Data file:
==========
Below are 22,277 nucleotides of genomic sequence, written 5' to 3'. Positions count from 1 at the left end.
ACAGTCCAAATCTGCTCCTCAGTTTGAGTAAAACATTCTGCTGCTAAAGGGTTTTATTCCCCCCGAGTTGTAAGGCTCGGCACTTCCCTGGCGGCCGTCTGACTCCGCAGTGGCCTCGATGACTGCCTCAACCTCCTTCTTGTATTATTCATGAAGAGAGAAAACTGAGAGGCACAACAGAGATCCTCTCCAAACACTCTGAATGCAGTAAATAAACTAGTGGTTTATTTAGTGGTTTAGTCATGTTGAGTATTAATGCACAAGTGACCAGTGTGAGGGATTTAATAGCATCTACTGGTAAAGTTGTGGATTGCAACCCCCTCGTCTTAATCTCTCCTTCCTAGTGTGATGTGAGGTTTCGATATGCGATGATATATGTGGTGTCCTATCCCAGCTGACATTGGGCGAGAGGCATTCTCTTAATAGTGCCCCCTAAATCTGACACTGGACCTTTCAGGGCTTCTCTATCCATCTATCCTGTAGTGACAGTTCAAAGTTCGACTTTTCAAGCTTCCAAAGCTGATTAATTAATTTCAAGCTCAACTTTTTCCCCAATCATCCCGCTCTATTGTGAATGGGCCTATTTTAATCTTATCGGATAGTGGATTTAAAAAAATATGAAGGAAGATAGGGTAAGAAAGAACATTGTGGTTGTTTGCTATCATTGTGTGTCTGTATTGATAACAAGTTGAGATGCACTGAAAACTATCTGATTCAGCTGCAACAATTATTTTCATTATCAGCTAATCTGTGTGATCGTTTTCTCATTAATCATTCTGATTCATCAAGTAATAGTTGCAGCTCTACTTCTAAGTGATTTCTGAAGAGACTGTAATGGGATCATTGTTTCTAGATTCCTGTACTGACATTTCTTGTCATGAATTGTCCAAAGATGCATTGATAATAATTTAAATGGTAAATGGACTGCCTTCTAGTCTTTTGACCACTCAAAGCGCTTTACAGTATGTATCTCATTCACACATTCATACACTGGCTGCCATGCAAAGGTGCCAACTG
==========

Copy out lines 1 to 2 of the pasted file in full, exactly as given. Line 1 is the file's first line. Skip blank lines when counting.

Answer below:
Below are 22,277 nucleotides of genomic sequence, written 5' to 3'. Positions count from 1 at the left end.
ACAGTCCAAATCTGCTCCTCAGTTTGAGTAAAACATTCTGCTGCTAAAGGGTTTTATTCCCCCCGAGTTGTAAGGCTCGGCACTTCCCTGGCGGCCGTCTGACTCCGCAGTGGCCTCGATGACTGCCTCAACCTCCTTCTTGTATTATTCATGAAGAGAGAAAACTGAGAGGCACAACAGAGATCCTCTCCAAACACTCTGAATGCAGTAAATAAACTAGTGGTTTATTTAGTGGTTTAGTCATGTTGAGTATTAATGCACAAGTGACCAGTGTGAGGGATTTAATAGCATCTACTGGTAAAGTTGTGGATTGCAACCCCCTCGTCTTAATCTCTCCTTCCTAGTGTGATGTGAGGTTTCGATATGCGATGATATATGTGGTGTCCTATCCCAGCTGACATTGGGCGAGAGGCATTCTCTTAATAGTGCCCCCTAAATCTGACACTGGACCTTTCAGGGCTTCTCTATCCATCTATCCTGTAGTGACAGTTCAAAGTTCGACTTTTCAAGCTTCCAAAGCTGATTAATTAATTTCAAGCTCAACTTTTTCCCCAATCATCCCGCTCTATTGTGAATGGGCCTATTTTAATCTTATCGGATAGTGGATTTAAAAAAATATGAAGGAAGATAGGGTAAGAAAGAACATTGTGGTTGTTTGCTATCATTGTGTGTCTGTATTGATAACAAGTTGAGATGCACTGAAAACTATCTGATTCAGCTGCAACAATTATTTTCATTATCAGCTAATCTGTGTGATCGTTTTCTCATTAATCATTCTGATTCATCAAGTAATAGTTGCAGCTCTACTTCTAAGTGATTTCTGAAGAGACTGTAATGGGATCATTGTTTCTAGATTCCTGTACTGACATTTCTTGTCATGAATTGTCCAAAGATGCATTGATAATAATTTAAATGGTAAATGGACTGCCTTCTAGTCTTTTGACCACTCAAAGCGCTTTACAGTATGTATCTCATTCACACATTCATACACTGGCTGCCATGCAAAGGTGCCAACTG